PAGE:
The Human Stain et plus d'un million d'autres livres sont disponibles pour le Kindle d'Amazon. En savoir plus


ou
Identifiez-vous pour activer la commande 1-Click.
ou
en essayant gratuitement Amazon Premium pendant 30 jours. Votre inscription aura lieu lors du passage de la commande. En savoir plus.
Plus de choix
Vous l'avez déjà ? Vendez votre exemplaire ici
Désolé, cet article n'est pas disponible en
Image non disponible pour la
couleur :
Image non disponible

 
Commencez à lire The Human Stain sur votre Kindle en moins d'une minute.

Vous n'avez pas encore de Kindle ? Achetez-le ici ou téléchargez une application de lecture gratuite.

The Human Stain [Anglais] [Broché]

Philip Roth
3.1 étoiles sur 5  Voir tous les commentaires (8 commentaires client)
Prix : EUR 10,66 Livraison à EUR 0,01 En savoir plus.
  Tous les prix incluent la TVA
o o o o o o o o o o o o o o o o o o o o o o o o o o o o o o o o o o o o o o o o o o o o o o o o o o o o o o o o o o o o o o o o
Il ne reste plus que 9 exemplaire(s) en stock (d'autres exemplaires sont en cours d'acheminement).
Expédié et vendu par Amazon. Emballage cadeau disponible.
Voulez-vous le faire livrer le vendredi 22 août ? Choisissez la livraison en 1 jour ouvré sur votre bon de commande. En savoir plus.

Offres spéciales et liens associés


Produits fréquemment achetés ensemble

The Human Stain + American Pastoral
Acheter les articles sélectionnés ensemble
  • American Pastoral EUR 11,84


Descriptions du produit

Extrait

Everyone Knows

It was in the summer of 1998 that my neighbor Coleman Silk--who, before retiring two years earlier, had been a classics professor at nearby Athena College for some twenty-odd years as well as serving for sixteen more as the dean of faculty--confided to me that, at the age of seventy-one, he was having an affair with a thirty-four-year-old cleaning woman who worked down at the college. Twice a week she also cleaned the rural post office, a small gray clapboard shack that looked as if it might have sheltered an Okie family from the winds of the Dust Bowl back in the 1930s and that, sitting alone and forlorn across from the gas station and the general store, flies its American flag at the junction of the two roads that mark the commercial center of this mountainside town.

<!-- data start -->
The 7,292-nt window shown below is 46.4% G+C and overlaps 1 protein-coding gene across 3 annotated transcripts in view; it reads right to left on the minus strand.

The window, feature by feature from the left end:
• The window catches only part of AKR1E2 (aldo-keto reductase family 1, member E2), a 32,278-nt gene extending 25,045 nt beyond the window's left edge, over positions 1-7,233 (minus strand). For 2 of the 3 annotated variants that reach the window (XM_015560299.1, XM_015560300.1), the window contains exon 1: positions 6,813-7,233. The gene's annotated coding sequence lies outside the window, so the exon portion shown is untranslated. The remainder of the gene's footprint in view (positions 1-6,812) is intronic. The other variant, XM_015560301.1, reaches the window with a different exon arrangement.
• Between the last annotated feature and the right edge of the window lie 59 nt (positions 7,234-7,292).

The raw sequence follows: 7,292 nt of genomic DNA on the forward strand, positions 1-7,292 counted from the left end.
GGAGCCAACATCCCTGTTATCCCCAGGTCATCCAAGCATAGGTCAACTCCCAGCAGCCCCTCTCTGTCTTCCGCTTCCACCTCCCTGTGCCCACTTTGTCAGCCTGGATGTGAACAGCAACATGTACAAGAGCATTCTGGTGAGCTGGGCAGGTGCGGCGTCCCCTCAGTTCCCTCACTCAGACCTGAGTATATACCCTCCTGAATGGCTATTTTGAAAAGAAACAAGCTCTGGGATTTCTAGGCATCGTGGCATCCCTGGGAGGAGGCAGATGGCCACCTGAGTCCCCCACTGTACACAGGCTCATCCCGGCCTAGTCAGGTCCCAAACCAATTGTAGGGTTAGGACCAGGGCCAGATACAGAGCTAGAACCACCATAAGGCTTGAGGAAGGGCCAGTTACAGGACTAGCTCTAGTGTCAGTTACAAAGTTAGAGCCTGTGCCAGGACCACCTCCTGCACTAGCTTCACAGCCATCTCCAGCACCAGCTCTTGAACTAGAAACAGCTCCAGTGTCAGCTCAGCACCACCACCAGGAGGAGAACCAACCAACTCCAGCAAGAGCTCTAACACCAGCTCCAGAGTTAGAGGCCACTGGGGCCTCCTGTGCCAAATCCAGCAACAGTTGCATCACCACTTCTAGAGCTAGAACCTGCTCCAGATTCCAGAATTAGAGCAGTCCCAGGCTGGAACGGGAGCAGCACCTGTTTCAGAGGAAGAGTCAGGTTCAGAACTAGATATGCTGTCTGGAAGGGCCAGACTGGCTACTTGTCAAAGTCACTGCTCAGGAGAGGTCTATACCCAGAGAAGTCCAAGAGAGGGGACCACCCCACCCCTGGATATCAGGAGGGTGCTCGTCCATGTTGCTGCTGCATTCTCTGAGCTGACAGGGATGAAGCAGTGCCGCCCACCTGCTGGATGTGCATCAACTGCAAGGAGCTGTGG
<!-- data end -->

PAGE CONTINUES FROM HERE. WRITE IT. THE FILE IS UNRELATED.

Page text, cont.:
Coleman had first seen the woman mopping the post office floor when he went around late one day, a few minutes before closing time, to get his mail--a thin, tall, angular woman with graying blond hair yanked back into a ponytail and the kind of severely sculpted features customarily associated with the church-ruled, hardworking goodwives who suffered through New England's harsh beginnings, stern colonial women locked up within the reigning morality and obedient to it. Her name was Faunia Farley, and whatever miseries she endured she kept concealed behind one of those inexpressive bone faces that hide nothing and bespeak an immense loneliness. Faunia lived in a room at a local dairy farm where she helped with the milking in order to pay her rent. She'd had two years of high school education.